32

One amazing game I know that ends in a pawn mate in one called The Polish Immortal in which Black sacrifices all four minor pieces to win the game! The pawn does a double-step to give the mate. [Title "Glucksberg-Miguel Najdorf, Warsaw Poland, 1929, The Polish Immortal"] [FEN ""] 1.d4 f5 2.c4 Nf6 3.Nc3 e6 4.Nf3 d5 5.e3 c6 6.Bd3 Bd6 7.O-O ...


25

As noted in the first comment to your question, there are certainly a lot of draws. To narrow it down to reasonable games that were wins, I searched the Mega 2019 Database for games with both players above 2500, and wins with moves between 4-10. It returned 131 games. Of those games, whether due to the remaining moves simply not being transmitted, someone ...


22

I agree with you, more than your coach. Just analyzing a GM game, even with a computer, is not helpful just by itself if you have no idea what is going on. For example, just earlier today, I answered a question here, where the person gave a computer line that made no sense as far as the plans for the position were concerned, so the computer was really no ...


20

The answer from SmallChess is good. There's also an illustrative tweet from Garry Kasparov on the subject: For beginning chess players, studying a Carlsen game is like wanting to be an electrical engineer & beginning with studying an iPhone.


16

https://www.chess.com/article/view/how-to-avoid-blunders-part-two In one of his books GM Alexander Kotov even coined a term "Dizziness due to success" which describes Chigorin's blunder that we just witnessed pretty accurately. Kotov even tells his own story. He was playing a game and achieved a completely winning position. His opponent lost any ...


16

Paul Morphy's games are better resources for learning at your level. There's no use for you to get into deep positional understanding typically in modern GM games. You should get a book on Amazon. Don't try to analyze the games yourself.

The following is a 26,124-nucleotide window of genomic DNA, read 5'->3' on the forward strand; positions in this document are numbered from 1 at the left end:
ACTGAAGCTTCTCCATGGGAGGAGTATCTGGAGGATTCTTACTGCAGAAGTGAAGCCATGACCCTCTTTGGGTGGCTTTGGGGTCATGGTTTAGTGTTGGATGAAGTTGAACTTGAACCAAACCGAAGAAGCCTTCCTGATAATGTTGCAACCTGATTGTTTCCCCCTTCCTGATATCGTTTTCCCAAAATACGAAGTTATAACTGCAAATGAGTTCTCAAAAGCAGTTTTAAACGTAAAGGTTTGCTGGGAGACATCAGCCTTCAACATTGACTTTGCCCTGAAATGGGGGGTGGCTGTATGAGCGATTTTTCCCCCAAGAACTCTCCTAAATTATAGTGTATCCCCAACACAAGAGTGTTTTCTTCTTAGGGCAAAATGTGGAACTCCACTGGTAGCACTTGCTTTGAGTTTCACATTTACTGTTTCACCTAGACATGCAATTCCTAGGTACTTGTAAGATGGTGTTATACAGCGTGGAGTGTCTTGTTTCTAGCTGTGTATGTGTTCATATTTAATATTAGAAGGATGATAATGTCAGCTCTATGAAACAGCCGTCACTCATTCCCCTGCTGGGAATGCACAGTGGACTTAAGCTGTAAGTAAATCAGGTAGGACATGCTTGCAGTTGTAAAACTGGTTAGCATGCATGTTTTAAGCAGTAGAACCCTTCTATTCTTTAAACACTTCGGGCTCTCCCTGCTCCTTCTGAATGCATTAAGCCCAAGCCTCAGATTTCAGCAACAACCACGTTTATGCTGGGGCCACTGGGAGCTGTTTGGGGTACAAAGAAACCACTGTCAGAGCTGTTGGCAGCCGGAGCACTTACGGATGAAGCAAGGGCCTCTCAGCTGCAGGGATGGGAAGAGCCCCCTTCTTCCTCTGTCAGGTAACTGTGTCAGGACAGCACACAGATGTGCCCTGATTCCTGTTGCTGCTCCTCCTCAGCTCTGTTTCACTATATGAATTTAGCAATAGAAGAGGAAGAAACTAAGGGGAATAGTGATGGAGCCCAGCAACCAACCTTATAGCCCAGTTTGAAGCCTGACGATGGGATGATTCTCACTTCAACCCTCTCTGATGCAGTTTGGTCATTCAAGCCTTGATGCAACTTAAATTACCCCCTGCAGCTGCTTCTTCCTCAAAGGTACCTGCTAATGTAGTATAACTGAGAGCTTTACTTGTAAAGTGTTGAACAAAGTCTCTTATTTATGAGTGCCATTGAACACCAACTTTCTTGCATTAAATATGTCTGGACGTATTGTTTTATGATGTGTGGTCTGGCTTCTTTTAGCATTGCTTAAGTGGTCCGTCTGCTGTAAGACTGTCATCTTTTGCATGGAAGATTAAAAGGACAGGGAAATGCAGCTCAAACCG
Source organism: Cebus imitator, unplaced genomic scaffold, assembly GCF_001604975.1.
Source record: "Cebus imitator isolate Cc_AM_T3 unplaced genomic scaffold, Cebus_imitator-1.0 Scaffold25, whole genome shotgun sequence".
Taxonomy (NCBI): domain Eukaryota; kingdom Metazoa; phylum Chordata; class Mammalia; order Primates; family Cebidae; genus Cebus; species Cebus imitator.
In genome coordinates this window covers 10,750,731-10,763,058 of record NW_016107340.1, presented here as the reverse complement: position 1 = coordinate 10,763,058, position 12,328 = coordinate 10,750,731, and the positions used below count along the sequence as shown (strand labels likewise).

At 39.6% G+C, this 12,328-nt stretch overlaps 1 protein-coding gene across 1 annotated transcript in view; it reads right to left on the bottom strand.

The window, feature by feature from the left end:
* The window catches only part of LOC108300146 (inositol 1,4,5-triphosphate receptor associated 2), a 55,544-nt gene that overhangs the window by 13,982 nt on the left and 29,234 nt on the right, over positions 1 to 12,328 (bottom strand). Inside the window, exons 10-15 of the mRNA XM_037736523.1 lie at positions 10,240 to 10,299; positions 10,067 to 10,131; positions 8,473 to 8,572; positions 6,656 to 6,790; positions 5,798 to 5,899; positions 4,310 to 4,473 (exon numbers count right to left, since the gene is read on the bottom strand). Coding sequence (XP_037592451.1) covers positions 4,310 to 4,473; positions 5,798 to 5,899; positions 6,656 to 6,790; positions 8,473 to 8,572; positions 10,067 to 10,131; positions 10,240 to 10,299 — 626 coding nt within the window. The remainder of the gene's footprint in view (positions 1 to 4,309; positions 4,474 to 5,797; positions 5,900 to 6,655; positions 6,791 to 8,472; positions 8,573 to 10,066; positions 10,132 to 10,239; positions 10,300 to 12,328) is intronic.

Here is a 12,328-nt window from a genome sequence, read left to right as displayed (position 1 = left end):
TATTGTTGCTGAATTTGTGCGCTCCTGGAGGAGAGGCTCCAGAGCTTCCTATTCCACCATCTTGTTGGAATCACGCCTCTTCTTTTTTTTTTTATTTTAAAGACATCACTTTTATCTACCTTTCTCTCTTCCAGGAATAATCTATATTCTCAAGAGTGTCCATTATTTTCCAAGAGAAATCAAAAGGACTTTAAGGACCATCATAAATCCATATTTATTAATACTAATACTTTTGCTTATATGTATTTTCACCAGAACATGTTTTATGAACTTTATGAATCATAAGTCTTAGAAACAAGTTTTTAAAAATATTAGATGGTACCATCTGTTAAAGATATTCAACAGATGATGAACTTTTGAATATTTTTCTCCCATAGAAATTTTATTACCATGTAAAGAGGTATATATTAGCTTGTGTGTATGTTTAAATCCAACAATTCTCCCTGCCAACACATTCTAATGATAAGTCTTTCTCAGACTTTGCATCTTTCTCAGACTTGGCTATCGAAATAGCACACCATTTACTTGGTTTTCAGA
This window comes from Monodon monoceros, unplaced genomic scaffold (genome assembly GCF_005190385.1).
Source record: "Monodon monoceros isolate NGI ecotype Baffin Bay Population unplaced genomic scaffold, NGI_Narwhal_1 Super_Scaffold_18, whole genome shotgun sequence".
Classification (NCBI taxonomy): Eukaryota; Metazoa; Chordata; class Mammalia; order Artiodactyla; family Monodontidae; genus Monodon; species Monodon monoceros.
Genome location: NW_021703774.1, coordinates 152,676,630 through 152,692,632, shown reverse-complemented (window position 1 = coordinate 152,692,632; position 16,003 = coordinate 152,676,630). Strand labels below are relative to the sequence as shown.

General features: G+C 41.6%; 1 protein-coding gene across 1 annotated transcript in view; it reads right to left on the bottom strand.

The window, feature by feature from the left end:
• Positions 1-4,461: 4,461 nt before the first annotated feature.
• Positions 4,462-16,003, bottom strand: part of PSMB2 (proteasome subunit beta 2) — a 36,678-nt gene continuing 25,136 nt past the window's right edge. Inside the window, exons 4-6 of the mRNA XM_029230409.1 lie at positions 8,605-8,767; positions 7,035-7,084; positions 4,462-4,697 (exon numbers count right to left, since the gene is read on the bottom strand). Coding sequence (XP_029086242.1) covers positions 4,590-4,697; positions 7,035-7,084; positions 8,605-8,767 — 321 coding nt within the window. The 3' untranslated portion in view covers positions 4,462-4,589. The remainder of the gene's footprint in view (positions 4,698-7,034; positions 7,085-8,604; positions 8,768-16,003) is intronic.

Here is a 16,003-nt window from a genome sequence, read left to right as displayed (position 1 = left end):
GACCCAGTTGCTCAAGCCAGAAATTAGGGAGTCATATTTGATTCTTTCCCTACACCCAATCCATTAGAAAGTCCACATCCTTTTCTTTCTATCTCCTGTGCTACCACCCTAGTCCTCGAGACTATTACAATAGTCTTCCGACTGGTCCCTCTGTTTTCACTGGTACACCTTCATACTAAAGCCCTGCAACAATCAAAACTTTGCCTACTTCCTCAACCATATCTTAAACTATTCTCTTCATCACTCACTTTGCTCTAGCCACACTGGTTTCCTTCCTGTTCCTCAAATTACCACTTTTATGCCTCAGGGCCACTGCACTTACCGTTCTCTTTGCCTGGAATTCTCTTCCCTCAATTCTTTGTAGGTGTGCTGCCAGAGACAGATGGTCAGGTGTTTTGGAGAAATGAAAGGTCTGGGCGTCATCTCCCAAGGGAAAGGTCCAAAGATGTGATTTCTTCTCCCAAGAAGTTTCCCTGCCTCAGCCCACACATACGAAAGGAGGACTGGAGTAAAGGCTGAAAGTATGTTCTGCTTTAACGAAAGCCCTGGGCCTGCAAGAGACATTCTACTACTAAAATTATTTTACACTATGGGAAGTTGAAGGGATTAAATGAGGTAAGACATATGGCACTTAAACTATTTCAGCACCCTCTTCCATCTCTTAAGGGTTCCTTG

15

Here is another decisive game where neither queen moved: [FEN ""] [Event "36th Olympiad"] [Site "Calvia ESP"] [Date "2004.10.17"] [EventDate "2004.10.15"] [Round "2"] [Result "1-0"] [White "Alexander Morozevich"] [Black "Viktor Korchnoi"] [ECO "C77"] [WhiteElo "2758"] [BlackElo "2601"] [PlyCount "25"] 1. e4 e5 2. Nf3 Nc6 3. Bb5 a6 4. Ba4 Nf6 5. d3 b5 6. ...


14

I just happened to be reviewing the 2013 World Championship match a few days ago and asked myself a similar question because in round 9 Carlsen won without moving his queen or bishop. Anand vs Carlsen - Round 9: [FEN ""] [Event "Anand - Carlsen World Championship Match"] [Site "Chennai IND"] [Date "2013.11.21"] [...


13

In my experience, memorization of chess games simply came from improvement. I first realized that I could remember the games of past tournaments when I was around 1600 ELO, and as I improved my visualization became sharper and I could recall games played years ago. My advice to you is to have the games notated and not just read, but play through them ...


11

Yes, many times. Ivanchuk- Kamsky 2009 is one example, but there are hundreds if not thousands of others. Ushenina - Girya 2013 made some news recently because Ushenina couldn't mate with knight and bishop in time.


10

It won't be terribly common, but it's not unheard of either. Here are a few examples involving well-known grandmasters: Ivanchuk-Csom (1989): [fen ""] [Event "Yerevan"] [Site "Yerevan"] [Date "1989.??.??"] [EventDate "?"] [Round "?"] [Result "1-0"] [White "Vassily Ivanchuk"] [Black "Istvan Csom"] [ECO "E20"] [WhiteElo "?"] [BlackElo "?"] [PlyCount "49"] 1....


10

The white player is about to lose the Queen. Does that alone immediately constitute as a loss in that level of Chess play? Well, no. The problem with White position is that he lacks any real counterplay. He has weaknesses he can not defend in the long run, especially pawn at a2, and his piece coordination is not good enough to defend against the might of ...


10

As was stated in the answer to this post made by D M, one idea of capturing in this manner is to open up the g-file for white's rooks to attack black's king. In the game this proved to be a very potent idea, and in general it's a good idea to open up lines for one's rooks against the enemy king if one intends to attack it. But there is another point to ...


10

This is a relatively long one (37 moves) with the white queen keeping on d1 during the whole game. [FEN ""] [Event "Belgrade Invest"] [Site "Belgrade"] [Date "1991.??.??"] [Round "?"] [White "Damljanovic, Branko"] [Black "Kamsky, Gata"] [Result "1-0"] [WhiteElo "2585"] [BlackElo "2595"] [ECO "A09"] [EventDate "1991.11.??"] [PlyCount "73"] [EventType "tourn"]...


10

So forget about Stockfish, forget about Kasparov, forget about GMs. You are 1850. You understand something about the game. Not everything will be correct, some of it will be. Start analyzing. It can be your own games, it can be any old game, it can be a random diagram you saw in the newspaper. Set up the position, and try to figure out what is going on. ...


9

After reading a bunch of open source code, I just found out that most of them are relying on Chesspresso which is a solid Java Chess library that can handle move validation, PGN parser (what I was looking for), chessboard renderering, etc. The code is well-documented and easy to understand. It took me around 30 minutes to read the code and start testing. ...